The Annapolis city council killed a bill last night that would have lowered local property taxes far below this year's rate and would have granted an even bigger tax break than one proposed by Mayor Alfred A. Hopkins.
"The bill is dead," Mr. Hopkins said after using a rare procedural tactic to stop the rival tax cut plan offered by Alderman Wayne C. Turner, R-Ward 6. The Democratic mayor had the measure defeated within seconds.
Mr. Turner called the move an "arrogant" gesture by a tax-happy council.
"This truly shows the City Council to be extremely liberal with spending taxpayers' money," Mr. Turner said after the meeting.
Last week, when Mr. Hopkins unveiled his $39.65 million operating budget for next year, he proposed a 4-cent cut in the property tax rate. He called the cut a gift to taxpayers whose property tax rates increased last year. Mr. Turner last night one-upped Mr. Hopkins by proposing a 10-cent cut.
The current tax rate is $1.78 per $100 of assessed value, up from $1.71 in 1994. Mr. Hopkins proposes lowering the rate to $1.74, while Mr. Turner wants it lowered to $1.68.
For the average home assessed at $150,000, the taxpayer currently pays $1,068 a year in city property taxes. Mr. Turner's plan would have had such taxpayers paying $1,008, while the mayor's proposal would cost them $1,044.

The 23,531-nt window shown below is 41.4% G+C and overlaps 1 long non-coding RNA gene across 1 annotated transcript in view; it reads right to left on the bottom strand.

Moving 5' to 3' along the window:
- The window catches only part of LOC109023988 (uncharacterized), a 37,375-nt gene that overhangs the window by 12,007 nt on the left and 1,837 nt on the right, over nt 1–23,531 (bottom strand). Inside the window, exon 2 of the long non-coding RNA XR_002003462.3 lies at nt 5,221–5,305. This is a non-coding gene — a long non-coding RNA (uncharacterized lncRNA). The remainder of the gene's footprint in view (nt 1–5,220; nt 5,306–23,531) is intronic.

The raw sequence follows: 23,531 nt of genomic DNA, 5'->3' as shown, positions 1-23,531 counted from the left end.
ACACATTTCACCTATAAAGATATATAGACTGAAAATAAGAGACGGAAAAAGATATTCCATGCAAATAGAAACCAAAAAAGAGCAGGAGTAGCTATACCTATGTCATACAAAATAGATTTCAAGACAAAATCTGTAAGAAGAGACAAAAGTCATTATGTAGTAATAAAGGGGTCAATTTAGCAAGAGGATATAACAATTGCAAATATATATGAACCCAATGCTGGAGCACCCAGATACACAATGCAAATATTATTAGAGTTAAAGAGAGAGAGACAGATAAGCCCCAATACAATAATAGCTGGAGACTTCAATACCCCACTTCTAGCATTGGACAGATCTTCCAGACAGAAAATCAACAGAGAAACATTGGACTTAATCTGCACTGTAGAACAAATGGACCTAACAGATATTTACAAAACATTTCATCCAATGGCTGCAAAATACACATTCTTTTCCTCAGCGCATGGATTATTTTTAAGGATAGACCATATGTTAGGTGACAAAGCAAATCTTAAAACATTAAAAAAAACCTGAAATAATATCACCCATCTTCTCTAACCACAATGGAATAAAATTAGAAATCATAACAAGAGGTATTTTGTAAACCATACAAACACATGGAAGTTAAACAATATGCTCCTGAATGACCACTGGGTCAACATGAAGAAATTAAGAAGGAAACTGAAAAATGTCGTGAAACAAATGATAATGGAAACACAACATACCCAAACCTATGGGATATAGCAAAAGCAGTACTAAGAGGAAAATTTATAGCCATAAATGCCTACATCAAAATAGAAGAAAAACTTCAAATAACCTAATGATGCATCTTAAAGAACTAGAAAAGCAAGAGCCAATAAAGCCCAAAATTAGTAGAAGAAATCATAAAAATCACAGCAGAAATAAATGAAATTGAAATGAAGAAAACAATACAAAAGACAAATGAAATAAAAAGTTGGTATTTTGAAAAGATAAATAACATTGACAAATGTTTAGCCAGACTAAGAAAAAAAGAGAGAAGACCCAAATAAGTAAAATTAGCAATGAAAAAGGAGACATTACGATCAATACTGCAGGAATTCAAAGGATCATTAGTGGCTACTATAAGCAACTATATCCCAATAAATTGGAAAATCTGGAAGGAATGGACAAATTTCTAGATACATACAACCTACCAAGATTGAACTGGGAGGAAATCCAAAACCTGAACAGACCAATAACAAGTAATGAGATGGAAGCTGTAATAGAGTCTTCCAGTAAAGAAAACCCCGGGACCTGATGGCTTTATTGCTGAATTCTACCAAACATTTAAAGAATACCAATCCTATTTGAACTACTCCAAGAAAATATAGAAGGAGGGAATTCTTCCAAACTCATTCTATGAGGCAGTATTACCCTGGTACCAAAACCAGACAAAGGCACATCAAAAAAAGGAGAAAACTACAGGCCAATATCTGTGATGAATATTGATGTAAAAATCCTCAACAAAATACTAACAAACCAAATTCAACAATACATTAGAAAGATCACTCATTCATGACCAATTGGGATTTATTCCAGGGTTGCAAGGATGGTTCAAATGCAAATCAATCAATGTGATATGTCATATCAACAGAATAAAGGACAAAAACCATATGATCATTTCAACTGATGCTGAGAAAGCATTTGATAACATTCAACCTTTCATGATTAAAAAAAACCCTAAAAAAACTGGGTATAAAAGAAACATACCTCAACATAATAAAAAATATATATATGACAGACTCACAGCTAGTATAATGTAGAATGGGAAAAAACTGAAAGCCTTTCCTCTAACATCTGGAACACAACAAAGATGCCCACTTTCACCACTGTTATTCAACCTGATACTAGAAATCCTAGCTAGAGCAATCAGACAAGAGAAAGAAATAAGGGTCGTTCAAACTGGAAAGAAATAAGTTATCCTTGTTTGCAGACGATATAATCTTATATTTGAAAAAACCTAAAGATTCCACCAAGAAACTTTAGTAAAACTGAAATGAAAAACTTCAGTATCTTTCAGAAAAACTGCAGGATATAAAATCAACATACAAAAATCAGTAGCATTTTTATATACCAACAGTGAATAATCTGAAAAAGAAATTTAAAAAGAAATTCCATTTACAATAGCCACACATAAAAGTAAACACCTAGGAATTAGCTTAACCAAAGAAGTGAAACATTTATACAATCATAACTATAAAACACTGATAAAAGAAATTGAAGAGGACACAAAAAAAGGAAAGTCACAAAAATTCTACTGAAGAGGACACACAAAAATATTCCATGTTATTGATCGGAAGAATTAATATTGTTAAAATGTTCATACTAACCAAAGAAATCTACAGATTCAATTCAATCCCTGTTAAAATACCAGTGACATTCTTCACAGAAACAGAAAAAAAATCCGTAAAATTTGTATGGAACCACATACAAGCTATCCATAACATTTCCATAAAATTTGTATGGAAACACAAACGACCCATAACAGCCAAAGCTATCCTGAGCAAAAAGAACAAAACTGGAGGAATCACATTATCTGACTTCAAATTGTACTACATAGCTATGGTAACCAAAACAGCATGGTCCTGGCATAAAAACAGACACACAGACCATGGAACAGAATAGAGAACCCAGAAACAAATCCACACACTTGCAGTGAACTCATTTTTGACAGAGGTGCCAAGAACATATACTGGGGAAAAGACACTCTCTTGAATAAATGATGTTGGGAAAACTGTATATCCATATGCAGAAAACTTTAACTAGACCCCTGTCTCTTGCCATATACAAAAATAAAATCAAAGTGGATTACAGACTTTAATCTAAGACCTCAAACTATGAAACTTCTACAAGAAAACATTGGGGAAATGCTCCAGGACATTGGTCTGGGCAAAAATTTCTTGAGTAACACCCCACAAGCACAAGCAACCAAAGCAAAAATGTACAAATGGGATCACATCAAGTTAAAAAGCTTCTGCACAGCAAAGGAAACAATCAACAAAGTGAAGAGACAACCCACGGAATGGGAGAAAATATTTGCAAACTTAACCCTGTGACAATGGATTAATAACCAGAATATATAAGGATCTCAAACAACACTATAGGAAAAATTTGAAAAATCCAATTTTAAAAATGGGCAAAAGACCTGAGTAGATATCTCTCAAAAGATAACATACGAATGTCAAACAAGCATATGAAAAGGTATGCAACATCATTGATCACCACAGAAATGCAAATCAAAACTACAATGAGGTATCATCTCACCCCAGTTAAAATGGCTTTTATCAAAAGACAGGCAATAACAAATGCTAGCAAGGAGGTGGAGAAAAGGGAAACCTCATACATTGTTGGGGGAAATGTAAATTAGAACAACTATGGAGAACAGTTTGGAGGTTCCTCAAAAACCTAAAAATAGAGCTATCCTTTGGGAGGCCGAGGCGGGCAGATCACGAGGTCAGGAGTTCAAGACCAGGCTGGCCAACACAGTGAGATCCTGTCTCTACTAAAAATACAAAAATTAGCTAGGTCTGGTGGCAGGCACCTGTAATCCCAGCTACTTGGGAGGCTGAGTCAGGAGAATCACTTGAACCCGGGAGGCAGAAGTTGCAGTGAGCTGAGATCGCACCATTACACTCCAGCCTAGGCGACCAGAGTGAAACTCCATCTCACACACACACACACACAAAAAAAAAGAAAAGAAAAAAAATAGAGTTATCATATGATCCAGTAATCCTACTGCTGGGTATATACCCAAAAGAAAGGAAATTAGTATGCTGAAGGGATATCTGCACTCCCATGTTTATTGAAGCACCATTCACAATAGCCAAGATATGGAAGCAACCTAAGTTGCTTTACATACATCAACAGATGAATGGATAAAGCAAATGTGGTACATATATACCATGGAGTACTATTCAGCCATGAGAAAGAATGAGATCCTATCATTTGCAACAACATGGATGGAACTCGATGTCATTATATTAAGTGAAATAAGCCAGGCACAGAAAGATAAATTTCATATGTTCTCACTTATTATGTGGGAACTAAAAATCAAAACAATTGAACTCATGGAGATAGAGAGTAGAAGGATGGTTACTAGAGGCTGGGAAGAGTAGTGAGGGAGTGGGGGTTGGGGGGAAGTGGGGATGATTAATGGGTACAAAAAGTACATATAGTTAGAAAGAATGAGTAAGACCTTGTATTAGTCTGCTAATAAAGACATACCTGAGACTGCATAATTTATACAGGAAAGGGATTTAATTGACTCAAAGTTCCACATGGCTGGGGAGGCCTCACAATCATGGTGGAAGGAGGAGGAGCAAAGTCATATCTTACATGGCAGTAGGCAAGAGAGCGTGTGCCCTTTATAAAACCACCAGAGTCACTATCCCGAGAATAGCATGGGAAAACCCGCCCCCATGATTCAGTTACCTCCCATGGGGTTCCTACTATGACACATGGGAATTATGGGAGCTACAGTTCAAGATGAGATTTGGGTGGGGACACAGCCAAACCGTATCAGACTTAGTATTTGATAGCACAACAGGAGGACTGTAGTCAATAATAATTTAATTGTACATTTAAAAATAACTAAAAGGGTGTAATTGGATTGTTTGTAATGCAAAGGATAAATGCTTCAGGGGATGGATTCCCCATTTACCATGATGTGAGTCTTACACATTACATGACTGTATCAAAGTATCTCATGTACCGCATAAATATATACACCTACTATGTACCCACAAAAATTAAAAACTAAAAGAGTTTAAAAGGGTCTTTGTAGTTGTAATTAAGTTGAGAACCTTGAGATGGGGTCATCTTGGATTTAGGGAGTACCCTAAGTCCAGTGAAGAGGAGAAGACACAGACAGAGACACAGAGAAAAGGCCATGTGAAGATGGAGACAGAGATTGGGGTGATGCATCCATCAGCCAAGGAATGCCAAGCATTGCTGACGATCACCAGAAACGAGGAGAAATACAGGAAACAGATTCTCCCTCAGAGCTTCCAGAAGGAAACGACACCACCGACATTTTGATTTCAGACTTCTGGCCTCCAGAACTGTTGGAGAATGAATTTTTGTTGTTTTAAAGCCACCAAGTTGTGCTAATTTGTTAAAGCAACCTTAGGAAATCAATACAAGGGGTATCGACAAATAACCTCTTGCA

Usually, after a bill is introduced in the council, it is sent to committee. But last night, an angry Mr. Hopkins moved for an immediate vote, and the bill was defeated by a 5-3 vote. Mr. Turner and Aldermen M. Theresa DeGraff, R-Ward 7, and Samuel Gilmer, D-Ward 3, voted for the bill.
"This is the first time I've ever seen the mayor defeat a measure on first reader," Mr. Turner said after his bill failed.
Mr. Turner said he doubted his tax cut plan will get a second chance given the council's control of the budget process. "They know once the budget is done, it's impossible to get back and renegotiate this," he said.
Mr. Hopkins argued that he wasn't trying to muffle the opposition. But he said his budget deserves a full review before rival legislation is introduced.
"You can't take any budgetary action until you've had a hearing," Mr. Hopkins said. "He can't propose a 10-cent decrease when he hasn't even seen my plan. That's just not a business-like way to go about it."
City finance director William Tyler has said it is unlikely homeowners will see a decrease in their tax bill under Mr. Hopkins' plan because property values have increased. But he also noted that any penny shaved off the tax rate represents $95,000 in lost revenue for the city.
Mr. Turner argues that the city can afford to give taxpayers a bigger break by giving back half the city's unanticipated $2 million surplus. Mr. Hopkins contends that money is needed to pay for capital projects.
The full council will consider the budget proposal in May and must approve the plan before June 30.